Food Dyes and ADHD
Synthetic additives and processed food warrant caution, but not alarm.
Posted February 11, 2020 | Reviewed by Davia Sills
An enduring controversy in the ADHD world is the role of diet and, in particular, synthetic food dyes. This issue has come to the forefront again recently because the State of California is reviewing the data and considering requiring labels on foods like Great Britain did previously. (Full disclosure, I was asked to consult with the California review; you can see the full contents of the two-day scientific review symposium with outside experts here.)
The idea that food and features of the modern diet are somehow related to behavior problems in children dates at least to the early 20th century. However, the specific proposal of synthetic food dyes (and other features of food) relating to ADHD gained prominence through the work of Benjamin Feingold in the 1970s.
Professional opinion on this issue has tended toward skepticism due to limited confirmation in numerous small studies. In 2011, the FDA reviewed the evidence, and although they admitted that some children are sensitive to food dyes and that this may exacerbate ADHD symptoms, they opted not to take any action. In contrast, beginning in 2010, European Union countries have added a warning label to foods containing synthetic dyes indicating they may increase inattention or hyperactivity.
Colleagues and I conducted a thorough review of this literature in 2012, and little has changed since then. (One more study was published after that, but its results were not presented clearly enough to allow us to include in a re-analysis.) We examined the literature in numerous ways—parsing out studies in relation to whether or not they were restricted to FDA-approved dyes (many done in Europe or Australia were not), the quality of the studies, the availability of objective measures, and whether or not the sample of children was pre-selected to be hyperactive (versus a general population sample of kids) or to have food allergies.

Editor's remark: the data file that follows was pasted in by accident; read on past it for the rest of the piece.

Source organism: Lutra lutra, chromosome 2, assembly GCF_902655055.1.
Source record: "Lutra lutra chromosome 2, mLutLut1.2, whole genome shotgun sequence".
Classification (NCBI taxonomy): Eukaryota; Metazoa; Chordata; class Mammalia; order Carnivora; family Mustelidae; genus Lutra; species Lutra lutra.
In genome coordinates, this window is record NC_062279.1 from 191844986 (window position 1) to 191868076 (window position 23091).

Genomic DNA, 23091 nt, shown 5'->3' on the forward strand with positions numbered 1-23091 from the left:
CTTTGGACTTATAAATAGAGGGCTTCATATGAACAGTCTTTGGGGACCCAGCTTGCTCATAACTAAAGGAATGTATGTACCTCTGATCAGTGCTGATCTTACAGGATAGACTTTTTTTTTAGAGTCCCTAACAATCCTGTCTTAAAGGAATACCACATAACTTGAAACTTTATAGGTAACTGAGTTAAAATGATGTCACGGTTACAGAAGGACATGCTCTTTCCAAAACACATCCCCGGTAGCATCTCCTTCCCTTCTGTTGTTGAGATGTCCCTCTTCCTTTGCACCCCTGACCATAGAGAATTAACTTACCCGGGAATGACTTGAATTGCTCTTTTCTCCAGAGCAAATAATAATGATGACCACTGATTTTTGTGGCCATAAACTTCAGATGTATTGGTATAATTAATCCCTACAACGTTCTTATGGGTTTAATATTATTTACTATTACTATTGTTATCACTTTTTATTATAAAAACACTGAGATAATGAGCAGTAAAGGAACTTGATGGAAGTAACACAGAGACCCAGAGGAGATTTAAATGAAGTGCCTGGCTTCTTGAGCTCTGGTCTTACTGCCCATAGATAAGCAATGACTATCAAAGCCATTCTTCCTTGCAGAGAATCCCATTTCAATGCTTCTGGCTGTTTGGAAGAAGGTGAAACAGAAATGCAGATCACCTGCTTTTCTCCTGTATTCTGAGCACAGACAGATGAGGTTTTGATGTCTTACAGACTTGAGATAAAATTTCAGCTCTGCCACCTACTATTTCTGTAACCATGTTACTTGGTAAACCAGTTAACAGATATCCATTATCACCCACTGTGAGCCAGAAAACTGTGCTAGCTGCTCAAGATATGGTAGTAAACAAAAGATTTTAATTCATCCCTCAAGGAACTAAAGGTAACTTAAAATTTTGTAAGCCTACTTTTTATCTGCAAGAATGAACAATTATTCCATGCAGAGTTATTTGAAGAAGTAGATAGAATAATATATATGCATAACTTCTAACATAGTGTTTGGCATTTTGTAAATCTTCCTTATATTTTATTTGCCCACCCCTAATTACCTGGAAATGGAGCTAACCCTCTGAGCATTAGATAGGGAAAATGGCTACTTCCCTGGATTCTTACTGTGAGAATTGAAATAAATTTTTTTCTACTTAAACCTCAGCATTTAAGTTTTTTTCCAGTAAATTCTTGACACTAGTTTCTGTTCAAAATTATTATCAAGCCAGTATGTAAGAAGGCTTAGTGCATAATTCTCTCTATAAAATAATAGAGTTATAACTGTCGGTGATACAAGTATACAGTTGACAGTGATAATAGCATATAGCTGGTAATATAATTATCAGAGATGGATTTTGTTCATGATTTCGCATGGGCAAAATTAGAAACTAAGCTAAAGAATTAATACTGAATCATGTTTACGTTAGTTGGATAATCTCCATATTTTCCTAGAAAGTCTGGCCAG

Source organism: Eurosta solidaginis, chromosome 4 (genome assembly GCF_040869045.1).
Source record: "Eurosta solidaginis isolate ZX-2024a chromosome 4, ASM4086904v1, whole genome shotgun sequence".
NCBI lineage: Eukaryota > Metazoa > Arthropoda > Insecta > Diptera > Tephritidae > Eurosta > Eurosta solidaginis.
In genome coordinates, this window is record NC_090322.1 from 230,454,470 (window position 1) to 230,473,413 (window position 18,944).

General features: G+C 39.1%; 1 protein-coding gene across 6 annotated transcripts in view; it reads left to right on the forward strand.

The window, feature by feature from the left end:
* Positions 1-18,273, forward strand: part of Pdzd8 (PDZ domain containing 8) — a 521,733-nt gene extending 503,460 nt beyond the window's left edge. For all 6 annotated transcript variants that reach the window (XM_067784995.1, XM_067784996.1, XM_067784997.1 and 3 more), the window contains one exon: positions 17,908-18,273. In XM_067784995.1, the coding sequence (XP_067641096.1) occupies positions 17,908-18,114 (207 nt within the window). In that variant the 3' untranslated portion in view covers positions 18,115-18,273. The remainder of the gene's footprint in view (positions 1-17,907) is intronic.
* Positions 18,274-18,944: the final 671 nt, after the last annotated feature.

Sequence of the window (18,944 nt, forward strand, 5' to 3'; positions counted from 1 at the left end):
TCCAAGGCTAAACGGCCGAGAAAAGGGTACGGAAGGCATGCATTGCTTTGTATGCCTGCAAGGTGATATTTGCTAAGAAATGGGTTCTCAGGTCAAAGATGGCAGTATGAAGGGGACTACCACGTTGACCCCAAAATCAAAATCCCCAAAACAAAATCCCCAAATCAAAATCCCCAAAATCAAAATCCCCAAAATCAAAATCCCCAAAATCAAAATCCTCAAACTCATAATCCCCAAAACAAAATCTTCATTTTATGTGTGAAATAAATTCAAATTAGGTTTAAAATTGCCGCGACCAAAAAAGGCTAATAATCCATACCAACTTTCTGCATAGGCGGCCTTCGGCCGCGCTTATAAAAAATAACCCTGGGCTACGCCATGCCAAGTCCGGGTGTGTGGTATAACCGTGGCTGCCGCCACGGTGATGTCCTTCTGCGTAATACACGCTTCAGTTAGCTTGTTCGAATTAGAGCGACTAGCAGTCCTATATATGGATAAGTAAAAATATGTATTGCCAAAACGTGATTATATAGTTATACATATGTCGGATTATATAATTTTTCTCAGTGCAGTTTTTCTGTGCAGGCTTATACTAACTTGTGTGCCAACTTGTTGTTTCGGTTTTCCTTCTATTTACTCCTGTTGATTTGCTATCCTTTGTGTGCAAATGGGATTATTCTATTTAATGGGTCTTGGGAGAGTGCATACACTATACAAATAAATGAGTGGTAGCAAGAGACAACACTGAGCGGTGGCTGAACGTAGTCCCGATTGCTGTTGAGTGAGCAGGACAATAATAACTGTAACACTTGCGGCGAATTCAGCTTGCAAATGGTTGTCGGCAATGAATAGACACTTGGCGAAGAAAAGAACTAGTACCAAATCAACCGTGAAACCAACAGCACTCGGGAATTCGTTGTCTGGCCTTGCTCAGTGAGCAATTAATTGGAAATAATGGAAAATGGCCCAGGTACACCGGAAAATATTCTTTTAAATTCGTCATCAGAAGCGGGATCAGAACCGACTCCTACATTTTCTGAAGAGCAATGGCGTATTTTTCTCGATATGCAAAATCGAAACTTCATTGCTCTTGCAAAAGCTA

Overall, we confirmed that food dyes increase ADHD symptoms somewhat. We pooled the results of all available double-blind, randomized trials—the gold standard for causal testing in medicine. We considered parent report, teacher report, and objective computerized tests of attention at the outcome measure. The effects were similar across these three sources. They were also similar in general population samples or in children with ADHD.
This suggests that to the extent that food dyes affect ADHD symptoms, this is a public health concern that is not ADHD-specific. While the overall effects of food dyes on ADHD symptoms seem clear enough, there were numerous caveats. For example, the effects are small. A small effect may still be important for public health, but would not be enough clinically to account for most ADHD.
It would also not be enough to typically treat diet adjustment as a substitute for standard care. Instead, it might be a supplement to standard care that will help some children. But I have to note some additional caveats.
I noted that the effects were small in size. They were even smaller when we consider “publication bias.” Publication bias is the tendency not to publish small studies that don’t give a “significant” finding; certain statistical methods try to adjust for this effect.
On the other hand, it seemed that some children had big effects. In other words, there seem to be some children who are particularly sensitive. Therefore, some children may benefit from the avoidance of synthetic food dyes.
Studies are small and varied. However, the highest quality studies had the biggest effects.
The parent report result could be due to publication bias (it would take very few unpublished negative studies to reduce the effect to indistinguishable from zero).